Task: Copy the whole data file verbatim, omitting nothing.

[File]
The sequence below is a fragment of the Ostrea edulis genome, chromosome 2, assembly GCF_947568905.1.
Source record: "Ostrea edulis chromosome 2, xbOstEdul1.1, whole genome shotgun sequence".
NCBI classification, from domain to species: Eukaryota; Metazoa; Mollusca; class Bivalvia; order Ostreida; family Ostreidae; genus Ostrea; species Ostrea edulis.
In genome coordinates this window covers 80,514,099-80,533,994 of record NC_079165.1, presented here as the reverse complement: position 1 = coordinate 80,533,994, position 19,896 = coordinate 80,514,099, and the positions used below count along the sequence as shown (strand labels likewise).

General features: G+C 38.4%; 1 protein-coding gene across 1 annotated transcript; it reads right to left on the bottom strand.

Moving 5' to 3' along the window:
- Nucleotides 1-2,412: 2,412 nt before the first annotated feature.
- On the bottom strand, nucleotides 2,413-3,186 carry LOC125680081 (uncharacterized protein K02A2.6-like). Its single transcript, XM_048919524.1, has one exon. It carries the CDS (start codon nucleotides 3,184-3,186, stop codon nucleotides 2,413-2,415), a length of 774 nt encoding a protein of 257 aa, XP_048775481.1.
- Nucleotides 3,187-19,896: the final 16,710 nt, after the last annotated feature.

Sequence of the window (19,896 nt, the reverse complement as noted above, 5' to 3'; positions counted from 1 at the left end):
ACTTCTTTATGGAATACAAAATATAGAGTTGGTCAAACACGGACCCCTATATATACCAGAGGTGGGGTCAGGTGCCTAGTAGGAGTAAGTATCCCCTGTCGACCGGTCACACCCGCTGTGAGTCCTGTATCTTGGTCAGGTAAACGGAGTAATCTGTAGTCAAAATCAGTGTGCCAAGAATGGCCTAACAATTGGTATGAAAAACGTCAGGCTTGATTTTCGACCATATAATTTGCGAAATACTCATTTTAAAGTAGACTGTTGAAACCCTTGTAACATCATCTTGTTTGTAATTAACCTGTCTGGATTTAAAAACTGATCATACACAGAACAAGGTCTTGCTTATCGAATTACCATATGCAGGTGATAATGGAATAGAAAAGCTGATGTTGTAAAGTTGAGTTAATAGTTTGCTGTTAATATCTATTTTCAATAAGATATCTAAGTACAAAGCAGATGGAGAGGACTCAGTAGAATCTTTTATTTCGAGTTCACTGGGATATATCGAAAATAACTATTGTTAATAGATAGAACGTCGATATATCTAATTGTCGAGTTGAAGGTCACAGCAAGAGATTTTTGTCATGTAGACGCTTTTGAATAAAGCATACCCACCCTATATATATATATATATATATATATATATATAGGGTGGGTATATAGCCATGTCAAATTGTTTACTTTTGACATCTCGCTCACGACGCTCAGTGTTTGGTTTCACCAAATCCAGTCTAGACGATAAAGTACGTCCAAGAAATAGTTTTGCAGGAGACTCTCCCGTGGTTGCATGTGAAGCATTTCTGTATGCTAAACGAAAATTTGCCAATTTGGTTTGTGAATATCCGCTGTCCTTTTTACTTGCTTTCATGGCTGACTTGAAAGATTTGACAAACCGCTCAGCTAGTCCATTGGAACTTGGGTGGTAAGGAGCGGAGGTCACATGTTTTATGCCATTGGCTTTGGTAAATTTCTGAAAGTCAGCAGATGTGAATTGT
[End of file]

The sequence below is a fragment of the Ostrea edulis genome, chromosome 2, assembly GCF_947568905.1.
Source record: "Ostrea edulis chromosome 2, xbOstEdul1.1, whole genome shotgun sequence".
NCBI classification, from domain to species: Eukaryota; Metazoa; Mollusca; class Bivalvia; order Ostreida; family Ostreidae; genus Ostrea; species Ostrea edulis.
In genome coordinates this window covers 80,514,099-80,533,994 of record NC_079165.1, presented here as the reverse complement: position 1 = coordinate 80,533,994, position 19,896 = coordinate 80,514,099, and the positions used below count along the sequence as shown (strand labels likewise).

General features: G+C 38.4%; 1 protein-coding gene across 1 annotated transcript; it reads right to left on the bottom strand.

Moving 5' to 3' along the window:
- Nucleotides 1-2,412: 2,412 nt before the first annotated feature.
- On the bottom strand, nucleotides 2,413-3,186 carry LOC125680081 (uncharacterized protein K02A2.6-like). Its single transcript, XM_048919524.1, has one exon. It carries the CDS (start codon nucleotides 3,184-3,186, stop codon nucleotides 2,413-2,415), a length of 774 nt encoding a protein of 257 aa, XP_048775481.1.
- Nucleotides 3,187-19,896: the final 16,710 nt, after the last annotated feature.

Sequence of the window (19,896 nt, the reverse complement as noted above, 5' to 3'; positions counted from 1 at the left end):
ACTTCTTTATGGAATACAAAATATAGAGTTGGTCAAACACGGACCCCTATATATACCAGAGGTGGGGTCAGGTGCCTAGTAGGAGTAAGTATCCCCTGTCGACCGGTCACACCCGCTGTGAGTCCTGTATCTTGGTCAGGTAAACGGAGTAATCTGTAGTCAAAATCAGTGTGCCAAGAATGGCCTAACAATTGGTATGAAAAACGTCAGGCTTGATTTTCGACCATATAATTTGCGAAATACTCATTTTAAAGTAGACTGTTGAAACCCTTGTAACATCATCTTGTTTGTAATTAACCTGTCTGGATTTAAAAACTGATCATACACAGAACAAGGTCTTGCTTATCGAATTACCATATGCAGGTGATAATGGAATAGAAAAGCTGATGTTGTAAAGTTGAGTTAATAGTTTGCTGTTAATATCTATTTTCAATAAGATATCTAAGTACAAAGCAGATGGAGAGGACTCAGTAGAATCTTTTATTTCGAGTTCACTGGGATATATCGAAAATAACTATTGTTAATAGATAGAACGTCGATATATCTAATTGTCGAGTTGAAGGTCACAGCAAGAGATTTTTGTCATGTAGACGCTTTTGAATAAAGCATACCCACCCTATATATATATATATATATATATATATATATAGGGTGGGTATATAGCCATGTCAAATTGTTTACTTTTGACATCTCGCTCACGACGCTCAGTGTTTGGTTTCACCAAATCCAGTCTAGACGATAAAGTACGTCCAAGAAATAGTTTTGCAGGAGACTCTCCCGTGGTTGCATGTGAAGCATTTCTGTATGCTAAACGAAAATTTGCCAATTTGGTTTGTGAATATCCGCTGTCCTTTTTACTTGCTTTCATGGCTGACTTGAAAGATTTGACAAACCGCTCAGCTAGTCCATTGGAACTTGGGTGGTAAGGAGCGGAGGTCACATGTTTTATGCCATTGGCTTTGGTAAATTTCTGAAAGTCAGCAGATGTGAATTGT